Japan

Japan: Press Conference by the Chief Cabinet Secretary, April 3 at 03:04pm, 2011

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[Provisional Translation]

Opening Statement by Chief Cabinet Secretary Edano

CHIEF CABINET SECRETARY EDANO: I have a number of matters to report to you.

The accident at the nuclear power plant continues to be a major cause for concern, including reports of water leaking from the pit. At the same time the impact of the accident is such that it is regrettably unavoidable that it is likely to continue for the long-term. Given this outlook, the government is currently considering the ways in which it can strengthen the support for daily living being provided to the people who have evacuated from the area in the vicinity of the plant and to those people who are sheltering indoors in a 20 to 30km radius of the plant, and considering what structures need to be put in place.

At the same time, various different data have been gathered, which are currently being comprehensively analyzed to gain an understanding of the ways the evacuation and shelter zones are to be designated, including measurements of atmospheric and ground radiation. On the basis of this analysis thorough preparations are being made that will enable an even more detailed response to be made.

In particular, given the high possibility of radiation impacting the health of children, surveys have been implemented on three separate occasions to test the thyroid glands of children for any evidence of radiation contamination. The third and most recent test was implemented from March 28 to 30, in the town of Kawamata and the village of Iitate. A total of more than 900 children from 0-15 years of age received tests for radiation contamination of the thyroid gland, and the results showed that there were no children whose screening levels exceeded stipulated limits. I have received a report that including the previous two tests, the second of which was carried out in Iwaki city, there have been no cases in which children were found to have screening levels in excess of stipulated limits.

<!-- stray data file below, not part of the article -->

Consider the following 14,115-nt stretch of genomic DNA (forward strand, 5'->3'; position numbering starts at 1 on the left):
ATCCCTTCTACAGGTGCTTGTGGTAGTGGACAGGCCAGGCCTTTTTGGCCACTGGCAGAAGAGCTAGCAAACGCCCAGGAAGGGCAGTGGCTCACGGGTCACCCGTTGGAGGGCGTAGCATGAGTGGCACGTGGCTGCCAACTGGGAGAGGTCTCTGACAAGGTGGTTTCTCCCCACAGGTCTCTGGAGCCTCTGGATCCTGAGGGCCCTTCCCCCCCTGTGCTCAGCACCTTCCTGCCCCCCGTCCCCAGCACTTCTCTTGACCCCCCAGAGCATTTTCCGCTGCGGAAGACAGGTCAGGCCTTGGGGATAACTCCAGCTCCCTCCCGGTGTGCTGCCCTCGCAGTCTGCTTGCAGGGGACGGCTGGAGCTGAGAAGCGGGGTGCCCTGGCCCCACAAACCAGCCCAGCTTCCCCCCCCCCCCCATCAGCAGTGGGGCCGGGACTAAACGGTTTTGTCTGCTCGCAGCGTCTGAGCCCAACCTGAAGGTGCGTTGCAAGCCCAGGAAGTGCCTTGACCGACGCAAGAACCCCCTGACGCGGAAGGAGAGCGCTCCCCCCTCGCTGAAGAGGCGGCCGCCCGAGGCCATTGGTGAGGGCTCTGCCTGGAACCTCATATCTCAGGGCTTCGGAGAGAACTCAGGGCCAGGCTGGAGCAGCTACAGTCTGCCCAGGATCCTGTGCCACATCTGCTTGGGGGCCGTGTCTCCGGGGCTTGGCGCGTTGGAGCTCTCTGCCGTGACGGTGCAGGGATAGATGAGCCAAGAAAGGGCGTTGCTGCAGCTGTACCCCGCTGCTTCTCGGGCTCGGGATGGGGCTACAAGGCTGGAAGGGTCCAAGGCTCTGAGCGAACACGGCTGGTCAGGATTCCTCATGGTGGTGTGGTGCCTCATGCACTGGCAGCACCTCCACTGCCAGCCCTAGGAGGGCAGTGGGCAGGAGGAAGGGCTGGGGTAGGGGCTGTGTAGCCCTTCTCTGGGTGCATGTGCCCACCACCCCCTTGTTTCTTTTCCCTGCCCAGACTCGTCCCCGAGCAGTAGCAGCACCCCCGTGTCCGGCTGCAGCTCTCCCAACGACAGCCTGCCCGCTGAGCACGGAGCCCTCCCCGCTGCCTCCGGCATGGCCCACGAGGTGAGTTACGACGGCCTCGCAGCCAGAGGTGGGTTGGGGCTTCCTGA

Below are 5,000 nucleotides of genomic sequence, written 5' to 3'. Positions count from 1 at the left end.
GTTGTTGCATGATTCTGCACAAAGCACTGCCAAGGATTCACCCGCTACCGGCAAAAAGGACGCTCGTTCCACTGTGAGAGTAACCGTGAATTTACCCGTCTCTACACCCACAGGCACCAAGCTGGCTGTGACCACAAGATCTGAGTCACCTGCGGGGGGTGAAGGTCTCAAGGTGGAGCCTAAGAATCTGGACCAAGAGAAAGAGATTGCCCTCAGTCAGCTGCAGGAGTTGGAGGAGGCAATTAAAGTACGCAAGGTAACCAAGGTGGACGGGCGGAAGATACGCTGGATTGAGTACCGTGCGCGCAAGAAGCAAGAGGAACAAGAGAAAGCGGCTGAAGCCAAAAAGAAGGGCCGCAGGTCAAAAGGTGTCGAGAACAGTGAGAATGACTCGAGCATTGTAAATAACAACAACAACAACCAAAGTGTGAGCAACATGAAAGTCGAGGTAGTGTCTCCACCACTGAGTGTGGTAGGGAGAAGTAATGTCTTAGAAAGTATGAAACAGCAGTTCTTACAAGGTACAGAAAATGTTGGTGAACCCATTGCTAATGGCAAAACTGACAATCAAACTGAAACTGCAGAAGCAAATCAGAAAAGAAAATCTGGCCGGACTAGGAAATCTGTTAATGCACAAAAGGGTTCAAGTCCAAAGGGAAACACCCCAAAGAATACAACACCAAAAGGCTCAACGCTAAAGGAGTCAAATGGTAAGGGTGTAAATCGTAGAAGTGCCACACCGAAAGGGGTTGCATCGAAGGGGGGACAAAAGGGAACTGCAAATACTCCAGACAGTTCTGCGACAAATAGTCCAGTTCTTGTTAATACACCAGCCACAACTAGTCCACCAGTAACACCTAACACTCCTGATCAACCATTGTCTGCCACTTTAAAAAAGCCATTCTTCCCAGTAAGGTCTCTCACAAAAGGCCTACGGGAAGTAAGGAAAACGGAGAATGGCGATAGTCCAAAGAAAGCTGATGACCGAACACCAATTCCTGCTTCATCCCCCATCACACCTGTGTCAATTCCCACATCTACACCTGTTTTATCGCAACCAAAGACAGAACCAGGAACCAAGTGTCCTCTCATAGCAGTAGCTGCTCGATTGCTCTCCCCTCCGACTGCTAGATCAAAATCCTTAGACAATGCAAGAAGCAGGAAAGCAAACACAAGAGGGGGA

Radioactive iodine, which is the cause for concern in terms of its effect on the thyroid gland, has a short half-life, and in response to questions about whether the low readings recorded in the tests were due to the fact that they were implemented some time after potential exposure, the results of the current tests have been inversely calculated to assume that exposure to radiation occurred on March 15. I have received a report that even using this inverse calculation, the data shows that there were no children whose test figures reached dangerous levels.